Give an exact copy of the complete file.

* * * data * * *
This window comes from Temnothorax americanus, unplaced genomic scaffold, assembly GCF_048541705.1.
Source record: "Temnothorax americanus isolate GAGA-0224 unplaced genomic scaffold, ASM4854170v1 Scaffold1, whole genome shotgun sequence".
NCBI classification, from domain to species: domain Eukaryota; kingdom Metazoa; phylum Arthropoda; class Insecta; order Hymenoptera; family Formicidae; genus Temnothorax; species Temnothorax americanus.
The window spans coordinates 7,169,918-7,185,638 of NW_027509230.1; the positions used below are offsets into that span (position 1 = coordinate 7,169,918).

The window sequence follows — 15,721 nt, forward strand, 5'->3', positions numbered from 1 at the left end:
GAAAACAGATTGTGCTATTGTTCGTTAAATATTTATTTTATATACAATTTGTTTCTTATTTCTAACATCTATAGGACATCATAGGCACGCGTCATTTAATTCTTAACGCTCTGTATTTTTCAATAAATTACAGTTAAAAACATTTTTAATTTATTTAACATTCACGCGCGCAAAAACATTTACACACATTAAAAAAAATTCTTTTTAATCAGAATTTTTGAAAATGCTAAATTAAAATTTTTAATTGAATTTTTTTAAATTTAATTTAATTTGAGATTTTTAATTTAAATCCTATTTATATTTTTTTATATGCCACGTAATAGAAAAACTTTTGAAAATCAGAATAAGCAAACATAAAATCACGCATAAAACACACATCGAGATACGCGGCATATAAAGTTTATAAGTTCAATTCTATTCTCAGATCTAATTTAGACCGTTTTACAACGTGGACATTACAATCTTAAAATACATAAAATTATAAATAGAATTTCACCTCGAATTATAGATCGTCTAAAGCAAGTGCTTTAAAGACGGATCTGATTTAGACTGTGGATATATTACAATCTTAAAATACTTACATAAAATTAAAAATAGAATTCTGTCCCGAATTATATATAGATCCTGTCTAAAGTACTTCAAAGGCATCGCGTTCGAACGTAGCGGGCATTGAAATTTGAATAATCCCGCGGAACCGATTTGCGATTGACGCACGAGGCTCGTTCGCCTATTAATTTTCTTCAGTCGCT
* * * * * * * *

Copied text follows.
This window comes from Temnothorax americanus, unplaced genomic scaffold, assembly GCF_048541705.1.
Source record: "Temnothorax americanus isolate GAGA-0224 unplaced genomic scaffold, ASM4854170v1 Scaffold1, whole genome shotgun sequence".
NCBI classification, from domain to species: domain Eukaryota; kingdom Metazoa; phylum Arthropoda; class Insecta; order Hymenoptera; family Formicidae; genus Temnothorax; species Temnothorax americanus.
The window spans coordinates 7,169,918-7,185,638 of NW_027509230.1; the positions used below are offsets into that span (position 1 = coordinate 7,169,918).

The window sequence follows — 15,721 nt, forward strand, 5'->3', positions numbered from 1 at the left end:
GAAAACAGATTGTGCTATTGTTCGTTAAATATTTATTTTATATACAATTTGTTTCTTATTTCTAACATCTATAGGACATCATAGGCACGCGTCATTTAATTCTTAACGCTCTGTATTTTTCAATAAATTACAGTTAAAAACATTTTTAATTTATTTAACATTCACGCGCGCAAAAACATTTACACACATTAAAAAAAATTCTTTTTAATCAGAATTTTTGAAAATGCTAAATTAAAATTTTTAATTGAATTTTTTTAAATTTAATTTAATTTGAGATTTTTAATTTAAATCCTATTTATATTTTTTTATATGCCACGTAATAGAAAAACTTTTGAAAATCAGAATAAGCAAACATAAAATCACGCATAAAACACACATCGAGATACGCGGCATATAAAGTTTATAAGTTCAATTCTATTCTCAGATCTAATTTAGACCGTTTTACAACGTGGACATTACAATCTTAAAATACATAAAATTATAAATAGAATTTCACCTCGAATTATAGATCGTCTAAAGCAAGTGCTTTAAAGACGGATCTGATTTAGACTGTGGATATATTACAATCTTAAAATACTTACATAAAATTAAAAATAGAATTCTGTCCCGAATTATATATAGATCCTGTCTAAAGTACTTCAAAGGCATCGCGTTCGAACGTAGCGGGCATTGAAATTTGAATAATCCCGCGGAACCGATTTGCGATTGACGCACGAGGCTCGTTCGCCTATTAATTTTCTTCAGTCGCT